Thank goodness that in our situation we have facilities very closely located that provide short term care that allows us to get away, all the while knowing that our aging family member will be well cared for, so we truly can get away from it all and relax. However, depending upon the situation, the arrangements for this respite care can be more easily said than done. Perhaps the best way to make my point is to describe the arrangements needed to take a recent holiday.
First of all, there were the usual things one must prepare when going on a holiday, whether or not a caregiving situation is in place—things such as ensuring that work or business matters are looked after, in an attempt to avoid a disaster during the vacation. Also, there are the household matters that must be accounted for, such as interrupting mail delivery, asking neighbours for help with garbage and recycling collection, ensuring the watering systems are running reliably, decide and arrange for pet care, and so on. If the vacation includes a boat, said home away from home must be checked to ensure reliability to avoid any potential problems, shopping for the trip and stowing all provisions, and planning your trip. And, of course there is always laundry, even more so when a boat is involved.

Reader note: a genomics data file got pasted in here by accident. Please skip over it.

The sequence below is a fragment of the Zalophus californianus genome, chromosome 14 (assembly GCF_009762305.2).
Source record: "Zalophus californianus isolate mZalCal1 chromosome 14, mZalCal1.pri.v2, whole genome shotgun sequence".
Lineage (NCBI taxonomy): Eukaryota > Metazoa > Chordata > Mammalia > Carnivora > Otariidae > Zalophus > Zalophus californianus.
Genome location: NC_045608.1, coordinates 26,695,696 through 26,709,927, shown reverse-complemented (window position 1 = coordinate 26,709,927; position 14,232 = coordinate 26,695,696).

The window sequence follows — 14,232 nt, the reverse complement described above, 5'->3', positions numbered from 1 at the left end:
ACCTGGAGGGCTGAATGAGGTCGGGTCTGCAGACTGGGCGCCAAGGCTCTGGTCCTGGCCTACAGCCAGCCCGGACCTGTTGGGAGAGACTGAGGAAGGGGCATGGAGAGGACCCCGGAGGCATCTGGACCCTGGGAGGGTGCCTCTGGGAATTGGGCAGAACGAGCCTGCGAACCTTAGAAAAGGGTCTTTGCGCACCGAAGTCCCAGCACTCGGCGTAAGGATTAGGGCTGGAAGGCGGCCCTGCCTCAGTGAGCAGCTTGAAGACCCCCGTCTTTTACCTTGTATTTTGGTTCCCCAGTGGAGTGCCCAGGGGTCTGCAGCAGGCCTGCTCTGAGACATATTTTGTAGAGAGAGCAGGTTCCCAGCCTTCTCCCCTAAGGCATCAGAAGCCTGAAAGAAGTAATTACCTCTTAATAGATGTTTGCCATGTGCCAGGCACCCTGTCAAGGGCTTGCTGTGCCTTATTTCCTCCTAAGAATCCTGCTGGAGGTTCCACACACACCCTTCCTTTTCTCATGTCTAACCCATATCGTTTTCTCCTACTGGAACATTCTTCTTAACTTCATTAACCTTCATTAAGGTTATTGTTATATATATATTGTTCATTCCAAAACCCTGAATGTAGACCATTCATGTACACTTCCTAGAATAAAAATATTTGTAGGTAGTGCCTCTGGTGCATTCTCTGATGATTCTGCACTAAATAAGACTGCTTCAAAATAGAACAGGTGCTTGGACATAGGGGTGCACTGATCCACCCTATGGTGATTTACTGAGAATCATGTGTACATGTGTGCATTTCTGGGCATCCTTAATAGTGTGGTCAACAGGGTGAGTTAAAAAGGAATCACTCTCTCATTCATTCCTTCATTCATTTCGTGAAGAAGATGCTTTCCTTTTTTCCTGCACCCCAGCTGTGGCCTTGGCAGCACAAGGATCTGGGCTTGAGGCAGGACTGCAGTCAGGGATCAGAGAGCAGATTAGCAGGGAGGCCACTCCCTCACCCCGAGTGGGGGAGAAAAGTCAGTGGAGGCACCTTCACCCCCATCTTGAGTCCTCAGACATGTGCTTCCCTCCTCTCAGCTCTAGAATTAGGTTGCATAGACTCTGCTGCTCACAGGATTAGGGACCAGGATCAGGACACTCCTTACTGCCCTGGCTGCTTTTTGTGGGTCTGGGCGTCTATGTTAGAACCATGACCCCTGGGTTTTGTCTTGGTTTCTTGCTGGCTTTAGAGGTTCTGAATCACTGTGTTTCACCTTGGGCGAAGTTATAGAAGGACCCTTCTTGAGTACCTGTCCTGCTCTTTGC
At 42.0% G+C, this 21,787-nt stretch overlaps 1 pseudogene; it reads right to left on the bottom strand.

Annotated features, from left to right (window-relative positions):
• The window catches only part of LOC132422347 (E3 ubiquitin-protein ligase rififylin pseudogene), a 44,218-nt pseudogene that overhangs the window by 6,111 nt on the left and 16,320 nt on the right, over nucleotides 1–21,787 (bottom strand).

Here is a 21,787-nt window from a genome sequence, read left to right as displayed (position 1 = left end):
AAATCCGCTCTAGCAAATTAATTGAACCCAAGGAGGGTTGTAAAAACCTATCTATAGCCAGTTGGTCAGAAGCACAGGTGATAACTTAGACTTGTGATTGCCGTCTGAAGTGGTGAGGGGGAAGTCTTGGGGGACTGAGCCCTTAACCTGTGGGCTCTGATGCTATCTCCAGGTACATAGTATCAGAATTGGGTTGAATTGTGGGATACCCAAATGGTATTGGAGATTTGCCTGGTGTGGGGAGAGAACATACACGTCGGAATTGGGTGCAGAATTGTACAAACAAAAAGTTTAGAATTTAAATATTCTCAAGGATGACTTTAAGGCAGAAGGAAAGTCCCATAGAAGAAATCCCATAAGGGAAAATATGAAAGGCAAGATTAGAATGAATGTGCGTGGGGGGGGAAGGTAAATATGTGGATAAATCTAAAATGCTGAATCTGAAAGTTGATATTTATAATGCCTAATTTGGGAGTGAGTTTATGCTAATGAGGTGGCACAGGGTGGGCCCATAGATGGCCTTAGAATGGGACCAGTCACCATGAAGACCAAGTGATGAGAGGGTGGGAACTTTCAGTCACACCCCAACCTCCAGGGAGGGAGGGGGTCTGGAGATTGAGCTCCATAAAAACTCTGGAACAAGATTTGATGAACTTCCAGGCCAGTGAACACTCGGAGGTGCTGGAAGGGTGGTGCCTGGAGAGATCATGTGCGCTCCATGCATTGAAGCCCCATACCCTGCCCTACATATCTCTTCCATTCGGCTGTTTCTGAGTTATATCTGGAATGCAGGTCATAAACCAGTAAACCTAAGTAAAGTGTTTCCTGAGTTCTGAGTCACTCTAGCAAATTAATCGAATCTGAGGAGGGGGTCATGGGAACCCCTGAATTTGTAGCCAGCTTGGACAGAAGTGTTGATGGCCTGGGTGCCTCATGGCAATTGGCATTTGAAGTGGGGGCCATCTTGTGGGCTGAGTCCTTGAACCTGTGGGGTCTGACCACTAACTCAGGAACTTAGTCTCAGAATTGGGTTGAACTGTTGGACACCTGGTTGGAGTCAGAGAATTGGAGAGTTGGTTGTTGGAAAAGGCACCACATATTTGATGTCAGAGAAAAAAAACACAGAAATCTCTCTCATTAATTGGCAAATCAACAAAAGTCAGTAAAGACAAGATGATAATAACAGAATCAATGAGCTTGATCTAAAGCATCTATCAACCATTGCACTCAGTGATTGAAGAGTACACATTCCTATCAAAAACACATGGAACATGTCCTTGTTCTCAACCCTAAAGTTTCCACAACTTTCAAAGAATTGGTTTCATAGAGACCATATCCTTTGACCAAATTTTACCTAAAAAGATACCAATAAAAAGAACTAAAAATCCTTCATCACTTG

Added to the already mentioned preparations, caregivers can also add these duties to the list for the care recipient, often while dealing with confusion, upset, and unhappiness on the part of the care recipient because she or he does not want to move away from home or have someone move into your portion of the home: vitamins and medications for the entire time involved, lots of laundry, extra pads and pull-ups, clothing arranged in advanced often in spite of opposition, all items carefully packed, sometimes several times as they keep getting unpacked, etc. In addition, we need and want to let people know that the care recipient will be away and would appreciate outings. Said outings sometimes involve careful planning to ensure they happen. All that said, I must also include one last thing which is onerous at best: the labelling of every piece of clothing, etc. so there is a possibility that said things will return home with the family member going into care.
I don’t know about you, but I am tired simply reading this description of these required tasks! But, I can assure you that for the family caregiver or givers all this chaos is worth it, to help recharge our batteries. This year our vacation was of the three-week variety, and it was almost into the second week that we stopped pondering how things were going at home, and truly began to chill out and live in the moment, knowing that we’d done all our homework, and if we had let something leak through the cracks other people could apply the bandages until we return home, fresh and ready to carry on, with renewed vim and vigour.
Yours in caregiving,